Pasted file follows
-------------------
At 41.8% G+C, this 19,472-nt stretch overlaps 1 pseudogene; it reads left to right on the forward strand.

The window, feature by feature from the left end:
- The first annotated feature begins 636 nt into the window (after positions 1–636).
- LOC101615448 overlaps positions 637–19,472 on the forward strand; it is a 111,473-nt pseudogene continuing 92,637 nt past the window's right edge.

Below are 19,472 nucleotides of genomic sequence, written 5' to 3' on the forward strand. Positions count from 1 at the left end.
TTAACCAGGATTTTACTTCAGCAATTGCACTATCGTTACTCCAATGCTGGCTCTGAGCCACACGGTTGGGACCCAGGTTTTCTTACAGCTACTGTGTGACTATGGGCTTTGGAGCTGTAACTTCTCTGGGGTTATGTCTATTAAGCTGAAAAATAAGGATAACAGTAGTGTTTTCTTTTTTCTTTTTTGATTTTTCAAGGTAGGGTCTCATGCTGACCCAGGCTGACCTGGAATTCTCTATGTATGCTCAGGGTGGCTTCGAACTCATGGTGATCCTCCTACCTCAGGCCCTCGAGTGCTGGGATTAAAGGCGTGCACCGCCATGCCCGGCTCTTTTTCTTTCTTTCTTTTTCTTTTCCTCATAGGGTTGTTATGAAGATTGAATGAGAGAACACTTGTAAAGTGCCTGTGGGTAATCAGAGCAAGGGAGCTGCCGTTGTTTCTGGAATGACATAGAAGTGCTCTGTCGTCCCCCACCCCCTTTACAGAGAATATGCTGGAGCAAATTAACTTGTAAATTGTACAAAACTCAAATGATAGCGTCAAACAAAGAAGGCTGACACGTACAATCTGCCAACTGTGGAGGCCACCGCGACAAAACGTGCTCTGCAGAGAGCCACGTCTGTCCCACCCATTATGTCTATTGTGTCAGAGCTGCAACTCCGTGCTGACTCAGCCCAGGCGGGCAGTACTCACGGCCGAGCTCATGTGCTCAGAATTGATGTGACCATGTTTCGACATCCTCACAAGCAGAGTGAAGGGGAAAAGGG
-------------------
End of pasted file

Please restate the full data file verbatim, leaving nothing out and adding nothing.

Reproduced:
At 41.8% G+C, this 19,472-nt stretch overlaps 1 pseudogene; it reads left to right on the forward strand.

The window, feature by feature from the left end:
- The first annotated feature begins 636 nt into the window (after positions 1–636).
- LOC101615448 overlaps positions 637–19,472 on the forward strand; it is a 111,473-nt pseudogene continuing 92,637 nt past the window's right edge.

Below are 19,472 nucleotides of genomic sequence, written 5' to 3' on the forward strand. Positions count from 1 at the left end.
TTAACCAGGATTTTACTTCAGCAATTGCACTATCGTTACTCCAATGCTGGCTCTGAGCCACACGGTTGGGACCCAGGTTTTCTTACAGCTACTGTGTGACTATGGGCTTTGGAGCTGTAACTTCTCTGGGGTTATGTCTATTAAGCTGAAAAATAAGGATAACAGTAGTGTTTTCTTTTTTCTTTTTTGATTTTTCAAGGTAGGGTCTCATGCTGACCCAGGCTGACCTGGAATTCTCTATGTATGCTCAGGGTGGCTTCGAACTCATGGTGATCCTCCTACCTCAGGCCCTCGAGTGCTGGGATTAAAGGCGTGCACCGCCATGCCCGGCTCTTTTTCTTTCTTTCTTTTTCTTTTCCTCATAGGGTTGTTATGAAGATTGAATGAGAGAACACTTGTAAAGTGCCTGTGGGTAATCAGAGCAAGGGAGCTGCCGTTGTTTCTGGAATGACATAGAAGTGCTCTGTCGTCCCCCACCCCCTTTACAGAGAATATGCTGGAGCAAATTAACTTGTAAATTGTACAAAACTCAAATGATAGCGTCAAACAAAGAAGGCTGACACGTACAATCTGCCAACTGTGGAGGCCACCGCGACAAAACGTGCTCTGCAGAGAGCCACGTCTGTCCCACCCATTATGTCTATTGTGTCAGAGCTGCAACTCCGTGCTGACTCAGCCCAGGCGGGCAGTACTCACGGCCGAGCTCATGTGCTCAGAATTGATGTGACCATGTTTCGACATCCTCACAAGCAGAGTGAAGGGGAAAAGGG